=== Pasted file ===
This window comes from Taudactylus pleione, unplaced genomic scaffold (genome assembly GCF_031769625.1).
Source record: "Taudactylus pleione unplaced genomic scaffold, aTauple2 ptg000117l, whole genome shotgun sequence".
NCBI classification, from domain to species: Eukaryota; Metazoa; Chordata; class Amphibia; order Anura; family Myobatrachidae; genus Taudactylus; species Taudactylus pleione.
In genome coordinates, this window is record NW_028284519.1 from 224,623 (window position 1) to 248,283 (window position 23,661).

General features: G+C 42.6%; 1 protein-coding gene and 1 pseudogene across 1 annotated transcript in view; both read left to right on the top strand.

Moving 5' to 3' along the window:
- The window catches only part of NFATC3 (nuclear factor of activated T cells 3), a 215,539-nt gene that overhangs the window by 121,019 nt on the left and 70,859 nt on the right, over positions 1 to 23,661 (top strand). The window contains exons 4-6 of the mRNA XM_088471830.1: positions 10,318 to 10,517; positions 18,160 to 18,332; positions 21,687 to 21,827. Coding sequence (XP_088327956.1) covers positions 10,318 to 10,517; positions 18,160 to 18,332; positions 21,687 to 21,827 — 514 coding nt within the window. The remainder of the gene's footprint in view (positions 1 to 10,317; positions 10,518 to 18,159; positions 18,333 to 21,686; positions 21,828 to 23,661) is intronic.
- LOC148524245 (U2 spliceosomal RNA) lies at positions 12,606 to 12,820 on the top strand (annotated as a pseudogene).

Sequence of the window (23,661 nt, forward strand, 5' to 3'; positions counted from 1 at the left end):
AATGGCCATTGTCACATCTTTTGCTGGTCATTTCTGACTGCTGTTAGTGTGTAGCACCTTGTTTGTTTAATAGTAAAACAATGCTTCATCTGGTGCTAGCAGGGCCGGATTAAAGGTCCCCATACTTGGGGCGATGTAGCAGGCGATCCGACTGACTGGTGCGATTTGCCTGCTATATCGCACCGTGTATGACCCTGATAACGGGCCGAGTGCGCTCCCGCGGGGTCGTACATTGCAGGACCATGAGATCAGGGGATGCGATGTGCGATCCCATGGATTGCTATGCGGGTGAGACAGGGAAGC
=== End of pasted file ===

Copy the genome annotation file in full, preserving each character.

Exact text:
This window comes from Taudactylus pleione, unplaced genomic scaffold (genome assembly GCF_031769625.1).
Source record: "Taudactylus pleione unplaced genomic scaffold, aTauple2 ptg000117l, whole genome shotgun sequence".
NCBI classification, from domain to species: Eukaryota; Metazoa; Chordata; class Amphibia; order Anura; family Myobatrachidae; genus Taudactylus; species Taudactylus pleione.
In genome coordinates, this window is record NW_028284519.1 from 224,623 (window position 1) to 248,283 (window position 23,661).

General features: G+C 42.6%; 1 protein-coding gene and 1 pseudogene across 1 annotated transcript in view; both read left to right on the top strand.

Moving 5' to 3' along the window:
- The window catches only part of NFATC3 (nuclear factor of activated T cells 3), a 215,539-nt gene that overhangs the window by 121,019 nt on the left and 70,859 nt on the right, over positions 1 to 23,661 (top strand). The window contains exons 4-6 of the mRNA XM_088471830.1: positions 10,318 to 10,517; positions 18,160 to 18,332; positions 21,687 to 21,827. Coding sequence (XP_088327956.1) covers positions 10,318 to 10,517; positions 18,160 to 18,332; positions 21,687 to 21,827 — 514 coding nt within the window. The remainder of the gene's footprint in view (positions 1 to 10,317; positions 10,518 to 18,159; positions 18,333 to 21,686; positions 21,828 to 23,661) is intronic.
- LOC148524245 (U2 spliceosomal RNA) lies at positions 12,606 to 12,820 on the top strand (annotated as a pseudogene).

Sequence of the window (23,661 nt, forward strand, 5' to 3'; positions counted from 1 at the left end):
AATGGCCATTGTCACATCTTTTGCTGGTCATTTCTGACTGCTGTTAGTGTGTAGCACCTTGTTTGTTTAATAGTAAAACAATGCTTCATCTGGTGCTAGCAGGGCCGGATTAAAGGTCCCCATACTTGGGGCGATGTAGCAGGCGATCCGACTGACTGGTGCGATTTGCCTGCTATATCGCACCGTGTATGACCCTGATAACGGGCCGAGTGCGCTCCCGCGGGGTCGTACATTGCAGGACCATGAGATCAGGGGATGCGATGTGCGATCCCATGGATTGCTATGCGGGTGAGACAGGGAAGC